Click for Large Chart
Click for larger version of Most popular player searches - Minnesota Vikings vs. Seattle Seahawks

Former Vikings/Seahawks: For fun, I decided to see how former Vikings who had played for the Seahawks fared online. Former Purple People Eater, Viking DE Carl Eller had 74 searches on his name but that number is likely artificially high because of his recent Hall of Fame induction. Eller played for the Seahawks in 1979, the last year of his career.

John Randall, another former Viking defensive lineman who played the last three years of his career for the Seahawks (2001-2003) had 21 searches on his name.

Former 4-time Pro Bowl wide reciver Ahmad Rashad had 121 searches on his name. That popularity, however, couldn’t keep him from getting a 60-plus percent rating at for the past three years.

Finally, the man the Vikings traded to the Seahawks for Rashad (clearly among the best trades in Vikings history) and local celebrity, Benchwarmer Bob Lurtsema had a paltry 3 searches on his name. The Benchwarmer moniker is something of a misnomer, however, because he was actually a pretty decent defensive lineman. Lurtsema had the misfortune of playing behind Eller, Page, Marshall and Larsen/Sutherland. After being traded to the Hawks, Lurts actually started 25 games for the two years he spent there.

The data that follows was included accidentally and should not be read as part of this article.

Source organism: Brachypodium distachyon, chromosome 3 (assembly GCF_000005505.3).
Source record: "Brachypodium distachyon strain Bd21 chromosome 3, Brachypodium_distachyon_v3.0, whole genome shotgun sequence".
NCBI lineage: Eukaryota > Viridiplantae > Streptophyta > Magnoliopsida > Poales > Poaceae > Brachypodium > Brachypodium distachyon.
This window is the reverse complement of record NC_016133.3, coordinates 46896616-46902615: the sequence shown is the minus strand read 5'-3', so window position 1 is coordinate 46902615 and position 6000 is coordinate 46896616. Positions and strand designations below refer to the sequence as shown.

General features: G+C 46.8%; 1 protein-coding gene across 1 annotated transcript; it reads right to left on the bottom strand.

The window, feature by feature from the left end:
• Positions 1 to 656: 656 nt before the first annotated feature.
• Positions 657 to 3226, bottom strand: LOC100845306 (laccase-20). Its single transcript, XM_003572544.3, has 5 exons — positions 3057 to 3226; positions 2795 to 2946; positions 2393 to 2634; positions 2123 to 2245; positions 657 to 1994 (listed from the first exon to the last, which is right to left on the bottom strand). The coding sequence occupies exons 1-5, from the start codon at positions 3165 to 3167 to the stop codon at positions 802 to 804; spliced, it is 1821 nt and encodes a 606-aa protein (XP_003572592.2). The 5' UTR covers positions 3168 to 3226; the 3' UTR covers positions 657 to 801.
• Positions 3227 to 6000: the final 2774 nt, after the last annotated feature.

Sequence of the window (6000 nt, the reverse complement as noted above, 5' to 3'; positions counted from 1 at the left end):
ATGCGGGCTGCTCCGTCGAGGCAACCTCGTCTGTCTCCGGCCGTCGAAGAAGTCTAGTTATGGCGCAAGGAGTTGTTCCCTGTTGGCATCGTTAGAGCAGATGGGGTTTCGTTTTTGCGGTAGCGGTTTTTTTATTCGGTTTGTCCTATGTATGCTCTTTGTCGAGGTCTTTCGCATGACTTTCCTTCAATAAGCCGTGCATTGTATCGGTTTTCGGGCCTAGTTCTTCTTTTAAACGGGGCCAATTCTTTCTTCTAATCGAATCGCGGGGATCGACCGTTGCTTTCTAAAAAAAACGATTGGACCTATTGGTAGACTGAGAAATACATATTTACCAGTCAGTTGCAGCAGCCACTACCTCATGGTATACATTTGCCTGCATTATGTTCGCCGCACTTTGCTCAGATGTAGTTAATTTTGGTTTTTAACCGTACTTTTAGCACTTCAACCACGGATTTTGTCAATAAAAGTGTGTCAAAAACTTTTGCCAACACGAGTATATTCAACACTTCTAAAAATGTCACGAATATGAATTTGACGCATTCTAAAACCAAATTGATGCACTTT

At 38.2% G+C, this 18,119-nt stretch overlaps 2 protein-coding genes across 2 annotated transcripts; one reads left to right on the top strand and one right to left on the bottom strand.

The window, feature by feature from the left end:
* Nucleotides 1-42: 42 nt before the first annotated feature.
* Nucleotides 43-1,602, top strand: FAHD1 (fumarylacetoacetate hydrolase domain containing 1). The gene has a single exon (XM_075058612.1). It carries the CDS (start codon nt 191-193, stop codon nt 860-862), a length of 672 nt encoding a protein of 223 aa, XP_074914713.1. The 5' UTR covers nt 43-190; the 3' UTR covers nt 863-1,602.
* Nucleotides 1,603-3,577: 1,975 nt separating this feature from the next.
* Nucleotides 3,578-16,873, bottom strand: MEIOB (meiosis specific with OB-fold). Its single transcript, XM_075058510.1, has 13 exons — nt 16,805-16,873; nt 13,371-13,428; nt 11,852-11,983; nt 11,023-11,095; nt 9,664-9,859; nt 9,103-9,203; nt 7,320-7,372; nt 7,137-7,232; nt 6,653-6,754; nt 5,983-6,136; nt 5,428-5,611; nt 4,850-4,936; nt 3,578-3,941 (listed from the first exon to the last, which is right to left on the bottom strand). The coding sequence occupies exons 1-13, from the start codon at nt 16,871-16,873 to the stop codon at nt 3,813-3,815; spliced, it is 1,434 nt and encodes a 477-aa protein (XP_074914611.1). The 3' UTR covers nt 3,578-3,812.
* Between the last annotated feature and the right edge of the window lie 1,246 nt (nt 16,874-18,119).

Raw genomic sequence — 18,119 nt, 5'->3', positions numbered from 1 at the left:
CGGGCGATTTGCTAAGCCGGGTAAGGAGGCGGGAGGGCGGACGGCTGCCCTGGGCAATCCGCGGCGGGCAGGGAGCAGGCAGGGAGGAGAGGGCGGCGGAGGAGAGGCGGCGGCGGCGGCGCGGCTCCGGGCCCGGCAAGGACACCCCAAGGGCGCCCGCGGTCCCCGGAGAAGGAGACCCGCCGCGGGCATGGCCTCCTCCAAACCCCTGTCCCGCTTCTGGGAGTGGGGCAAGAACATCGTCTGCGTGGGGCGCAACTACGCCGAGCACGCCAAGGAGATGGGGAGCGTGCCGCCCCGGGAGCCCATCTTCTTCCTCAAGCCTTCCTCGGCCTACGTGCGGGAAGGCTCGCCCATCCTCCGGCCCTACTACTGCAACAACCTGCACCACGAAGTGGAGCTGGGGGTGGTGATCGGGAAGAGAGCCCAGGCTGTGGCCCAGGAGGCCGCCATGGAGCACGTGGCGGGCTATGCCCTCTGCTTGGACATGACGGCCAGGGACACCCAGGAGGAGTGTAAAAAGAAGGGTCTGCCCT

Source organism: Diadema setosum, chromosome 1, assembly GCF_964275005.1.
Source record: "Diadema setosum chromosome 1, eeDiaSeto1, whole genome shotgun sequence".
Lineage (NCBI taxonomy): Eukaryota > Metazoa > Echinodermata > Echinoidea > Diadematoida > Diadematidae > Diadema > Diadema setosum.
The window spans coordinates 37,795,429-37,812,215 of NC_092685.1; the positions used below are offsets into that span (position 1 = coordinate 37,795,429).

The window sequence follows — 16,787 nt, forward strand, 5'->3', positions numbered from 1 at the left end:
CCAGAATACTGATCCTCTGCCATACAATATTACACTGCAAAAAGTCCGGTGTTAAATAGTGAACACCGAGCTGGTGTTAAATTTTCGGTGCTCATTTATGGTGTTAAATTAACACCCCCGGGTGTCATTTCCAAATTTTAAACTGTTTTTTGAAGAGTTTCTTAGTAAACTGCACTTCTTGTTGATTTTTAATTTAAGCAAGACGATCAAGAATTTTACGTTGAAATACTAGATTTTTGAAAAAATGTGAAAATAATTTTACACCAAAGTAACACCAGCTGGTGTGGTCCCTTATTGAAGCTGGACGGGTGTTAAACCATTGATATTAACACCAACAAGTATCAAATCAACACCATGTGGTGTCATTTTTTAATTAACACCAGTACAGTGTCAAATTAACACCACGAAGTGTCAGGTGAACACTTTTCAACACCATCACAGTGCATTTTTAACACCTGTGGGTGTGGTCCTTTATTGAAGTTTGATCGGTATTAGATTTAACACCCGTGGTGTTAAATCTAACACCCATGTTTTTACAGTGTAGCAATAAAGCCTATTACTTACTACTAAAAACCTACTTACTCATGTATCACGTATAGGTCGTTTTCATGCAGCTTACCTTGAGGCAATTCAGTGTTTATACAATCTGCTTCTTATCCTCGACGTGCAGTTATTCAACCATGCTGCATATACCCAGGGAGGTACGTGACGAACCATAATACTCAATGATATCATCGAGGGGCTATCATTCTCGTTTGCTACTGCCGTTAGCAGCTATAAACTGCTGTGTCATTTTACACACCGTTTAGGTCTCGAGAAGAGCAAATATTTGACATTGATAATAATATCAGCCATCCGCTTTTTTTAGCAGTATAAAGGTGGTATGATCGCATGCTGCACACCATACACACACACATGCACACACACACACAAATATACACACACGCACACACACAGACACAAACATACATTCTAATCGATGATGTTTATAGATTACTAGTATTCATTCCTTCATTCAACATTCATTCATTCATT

Finally, a little treat:


NFL Network

About a week ago I got one of those oversized envelopes from the cable company that mean either the rates are going up or the channel lineup is changing, or both. This one delayed the inevitable for a while by dropping the bad news of rate increases in favor of channel lineup news. (I’m sure the rate increases will come later, they always do).